• MIR-SAT1: en cubesat, har en Digipeater UL 145.9875 MHz / DL 437.925 MHz
    Sätts i bana med ISS Februari 2020

Det händer ofta att satelliter ”skjuts upp” 😉 i tiden – så man får hålla sig uppdaterad i respektive systems kalendrar och efter lyckad uppskjutning vilken amatörradiosatellit identitet och keplerdata dom får.

Fyra olika system används för att sätta ovanstående LEO satelliter i omloppsbana.

  • ISS och nån typ av launch via experimentmodul eller manuell launch av ISS austronaut
  • SpaceX Falcon9, en lite större raket, Falcon9 där första steget landar igen och återanvänds
  • Firefly Alpha, en betydligt mindre raket än Falcon9 men tillverkad i kolfiber
  • Virgin Orbit LauncherOne, en liten raket som avfyras från vingen från Cosmic Girl som är en Boeing 747-400

I respektive systems uppskjutningsschema letar man upp respektive satellit.

Ett mycket stort antal LEO satelliter med enbart UHF telemetri nedlänk på amatörradiofrekvenser kommer sättas i bana under hela 2021.
Om man gillar att ta emot, avkoda data samt mata databaser med telemetridata kommer det finnas många tillfällen till det!.

Sen in i 2021 Q2 och framåt i tiden finns ytterligare ett par intressanta transponder/digipeater satelliter som är planerade att skjutas upp.
Låt se när dessa blir klara och återfinns i någon av systemens uppskjutningskalendrar.

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Satellitnyheter

ITASAT-1 certificate 2020

Thank you ITA SPace Center for certificate!

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Satellitnyheter

FO-29 operation schedule for December 2020 and January 2021

Only night passes for Europe:
The Japan Amateur Radio League has released the FO-29 operation
schedule for December 2020 and January 2021. Times are in UTC. The
operation runs until the UVC (lower limit voltage control) activates.

December 2020
5 01:52, 03:35
6 02:45, 04:30
12 02:25, 04:15
13 03:20, 05:05
14 02:25, 04:10
19 01:20, 03:05
20 02:10, 03:55
26 01:55, 03:40
27 02:45
30 01:45
31 02:35

January 2021
1 01:40, 03:25
3 01:35, 03:20
9 01:20, 03:05
10 02:10, 03:55
11 01:15, 03:00

[ANS thanks Hideo Kambayashi, JH3XCU for the above information.]

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Satellitnyheter

RadFxSat-2 / Fox-1E uppskjutning 19 december 2020

Den sista satelliten i AMSAT-NAs FOX-serie, RadFxSat-2 / Fox-1E, har fått ett uppskjutningsfönster som börjar den 19 december (2020). Till skillnad mot de andra FOX-satelliterna, som har haft FM-transponder, har Fox-1E en linjär inverterande transponder för SSB och CW-trafik.

Dessutom har telemetrilänken flyttat till 70cm på 435.750 MHz och kan tas emot med den senaste versionen av FoxTelem.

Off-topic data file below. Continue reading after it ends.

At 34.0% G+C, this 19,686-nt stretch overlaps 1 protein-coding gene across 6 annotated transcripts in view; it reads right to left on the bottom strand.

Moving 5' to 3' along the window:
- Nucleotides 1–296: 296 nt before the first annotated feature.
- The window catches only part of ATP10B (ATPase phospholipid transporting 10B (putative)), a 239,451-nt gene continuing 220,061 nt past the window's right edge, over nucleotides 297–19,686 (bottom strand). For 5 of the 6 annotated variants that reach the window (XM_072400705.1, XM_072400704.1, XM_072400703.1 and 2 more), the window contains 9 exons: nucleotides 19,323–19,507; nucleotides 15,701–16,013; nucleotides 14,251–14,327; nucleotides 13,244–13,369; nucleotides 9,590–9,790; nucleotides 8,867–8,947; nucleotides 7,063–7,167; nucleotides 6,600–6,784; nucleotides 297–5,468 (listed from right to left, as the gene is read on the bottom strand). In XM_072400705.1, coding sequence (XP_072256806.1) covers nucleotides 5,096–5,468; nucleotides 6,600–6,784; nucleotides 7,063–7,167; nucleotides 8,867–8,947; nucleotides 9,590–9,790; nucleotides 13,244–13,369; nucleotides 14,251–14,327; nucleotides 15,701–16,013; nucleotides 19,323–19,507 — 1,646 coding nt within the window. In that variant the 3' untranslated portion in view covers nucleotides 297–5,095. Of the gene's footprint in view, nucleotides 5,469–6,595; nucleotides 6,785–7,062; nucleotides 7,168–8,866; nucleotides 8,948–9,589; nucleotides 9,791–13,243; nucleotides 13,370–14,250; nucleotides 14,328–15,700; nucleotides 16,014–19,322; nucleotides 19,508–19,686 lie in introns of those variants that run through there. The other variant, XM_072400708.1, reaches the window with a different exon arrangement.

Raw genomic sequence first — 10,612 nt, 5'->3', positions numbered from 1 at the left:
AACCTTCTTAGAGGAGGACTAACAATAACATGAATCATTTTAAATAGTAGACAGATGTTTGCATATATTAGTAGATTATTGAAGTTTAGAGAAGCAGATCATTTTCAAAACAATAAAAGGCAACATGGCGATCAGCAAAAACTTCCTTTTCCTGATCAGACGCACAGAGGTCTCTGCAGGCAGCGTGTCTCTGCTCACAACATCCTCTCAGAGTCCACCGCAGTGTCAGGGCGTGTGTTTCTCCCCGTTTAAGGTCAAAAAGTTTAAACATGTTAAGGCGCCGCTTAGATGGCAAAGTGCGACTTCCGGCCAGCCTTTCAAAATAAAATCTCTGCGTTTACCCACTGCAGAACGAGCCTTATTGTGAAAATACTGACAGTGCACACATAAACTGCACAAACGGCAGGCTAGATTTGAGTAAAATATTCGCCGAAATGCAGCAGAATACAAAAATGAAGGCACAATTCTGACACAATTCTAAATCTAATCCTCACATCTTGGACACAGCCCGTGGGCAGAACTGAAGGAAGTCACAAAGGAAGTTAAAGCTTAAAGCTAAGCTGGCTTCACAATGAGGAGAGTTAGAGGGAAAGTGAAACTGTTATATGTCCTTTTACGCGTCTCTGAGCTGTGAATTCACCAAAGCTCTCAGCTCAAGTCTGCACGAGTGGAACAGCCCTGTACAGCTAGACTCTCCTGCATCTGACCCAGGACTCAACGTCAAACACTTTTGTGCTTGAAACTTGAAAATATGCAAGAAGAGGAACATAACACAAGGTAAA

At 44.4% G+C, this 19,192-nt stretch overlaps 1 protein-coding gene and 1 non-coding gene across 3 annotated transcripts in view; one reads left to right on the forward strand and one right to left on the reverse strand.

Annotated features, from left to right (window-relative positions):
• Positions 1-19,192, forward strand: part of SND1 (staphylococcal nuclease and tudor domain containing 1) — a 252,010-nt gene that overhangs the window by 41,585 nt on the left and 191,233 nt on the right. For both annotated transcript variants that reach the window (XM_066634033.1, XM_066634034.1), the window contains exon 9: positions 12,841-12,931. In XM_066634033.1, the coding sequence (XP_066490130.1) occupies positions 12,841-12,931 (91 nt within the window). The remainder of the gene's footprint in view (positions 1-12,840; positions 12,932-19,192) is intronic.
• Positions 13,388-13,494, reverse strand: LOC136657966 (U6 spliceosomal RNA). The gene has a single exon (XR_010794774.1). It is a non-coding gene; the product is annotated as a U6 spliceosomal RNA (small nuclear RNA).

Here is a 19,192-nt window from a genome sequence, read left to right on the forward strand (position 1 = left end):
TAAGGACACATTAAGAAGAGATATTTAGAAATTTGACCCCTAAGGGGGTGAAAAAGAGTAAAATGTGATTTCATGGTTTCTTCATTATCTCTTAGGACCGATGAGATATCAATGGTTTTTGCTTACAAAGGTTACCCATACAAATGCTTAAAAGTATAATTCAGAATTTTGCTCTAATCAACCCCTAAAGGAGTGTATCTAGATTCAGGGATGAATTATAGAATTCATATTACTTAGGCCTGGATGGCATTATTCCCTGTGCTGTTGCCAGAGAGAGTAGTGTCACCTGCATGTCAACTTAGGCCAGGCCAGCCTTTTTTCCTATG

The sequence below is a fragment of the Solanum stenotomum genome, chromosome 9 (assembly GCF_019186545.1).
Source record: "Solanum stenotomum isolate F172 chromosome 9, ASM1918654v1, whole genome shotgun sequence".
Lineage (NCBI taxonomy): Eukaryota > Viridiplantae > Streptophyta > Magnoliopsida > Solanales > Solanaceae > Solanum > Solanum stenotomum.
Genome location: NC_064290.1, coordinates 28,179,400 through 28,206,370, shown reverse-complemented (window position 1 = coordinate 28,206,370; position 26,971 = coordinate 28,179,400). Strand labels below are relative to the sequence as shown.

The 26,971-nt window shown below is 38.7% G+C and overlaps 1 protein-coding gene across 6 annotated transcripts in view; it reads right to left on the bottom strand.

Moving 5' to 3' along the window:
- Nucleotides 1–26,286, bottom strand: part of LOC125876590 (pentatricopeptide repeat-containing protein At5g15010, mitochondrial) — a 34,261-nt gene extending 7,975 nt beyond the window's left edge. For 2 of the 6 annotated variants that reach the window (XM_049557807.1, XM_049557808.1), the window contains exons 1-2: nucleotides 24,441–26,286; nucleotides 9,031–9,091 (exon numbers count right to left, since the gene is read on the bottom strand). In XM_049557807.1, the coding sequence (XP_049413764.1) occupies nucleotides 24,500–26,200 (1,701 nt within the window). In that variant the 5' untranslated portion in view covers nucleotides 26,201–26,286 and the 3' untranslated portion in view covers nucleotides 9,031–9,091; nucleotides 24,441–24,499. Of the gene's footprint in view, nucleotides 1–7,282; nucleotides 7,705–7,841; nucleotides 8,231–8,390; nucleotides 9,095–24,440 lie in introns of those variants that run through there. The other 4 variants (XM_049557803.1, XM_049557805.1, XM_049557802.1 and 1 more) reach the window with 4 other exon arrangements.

Läs hela nyheten här:

Launch Window for AMSAT’s RadFxSat-2 / Fox-1E Opens December 19th

Virgin Orbit has announced that the launch window for their
LauncherOne Launch Demo 2 mission opens on December 19th. This launch
will carry AMSAT’s RadFxSat-2 / Fox-1E to orbit.

RadFxSat-2, like RadFxSat / Fox-1B, now AMSAT-OSCAR 91, is a
partnership opportunity between Vanderbilt University and AMSAT and
will carry a similar radiation effects experiment, studying new FinFET
technology.

RadFxSat-2 is the fifth and final Fox-1 satellite built by AMSAT. The
RadFxSat-2 spacecraft bus is built on the Fox-1 series but features a
linear transponder “upgrade” to replace the standard FM transponder in
Fox-1A through D. In addition, the uplink and downlink bands are
reversed from the previous Fox satellites in a Mode V/u (J)
configuration using a 2 meter uplink and 70 cm downlink. The downlink
features a 1200 bps BPSK telemetry channel to carry the Vanderbilt
science data in addition to a 30 kHz wide transponder for amateur
radio use. Telemetry and experiment data can be decoded using FoxTelem
version 1.09 or later. FoxTelem is available at
https://www.amsat.org/foxtelem-software-for-windows-mac-linux/.

Participation in telemetry collection by as many stations in as many
parts of the world as possible is essential as AMSAT Engineering looks
for successful startup and indications of the general health and
function of the satellite as it begins to acclimate to space. AMSAT
will send a commemorative 3D printed QSL card to the first station
capturing telemetry from RadFxSat-2.

RadFxSat-2 / Fox-1E Frequencies:

Telemetry Downlink – 435.750 MHz
Inverting Linear Transponder Uplink – 145.860 MHz – 145.890 MHz
Inverting Linear Transponder Downlink – 435.760 MHz – 435.790 MHz

[ANS thanks AMSAT for the above information]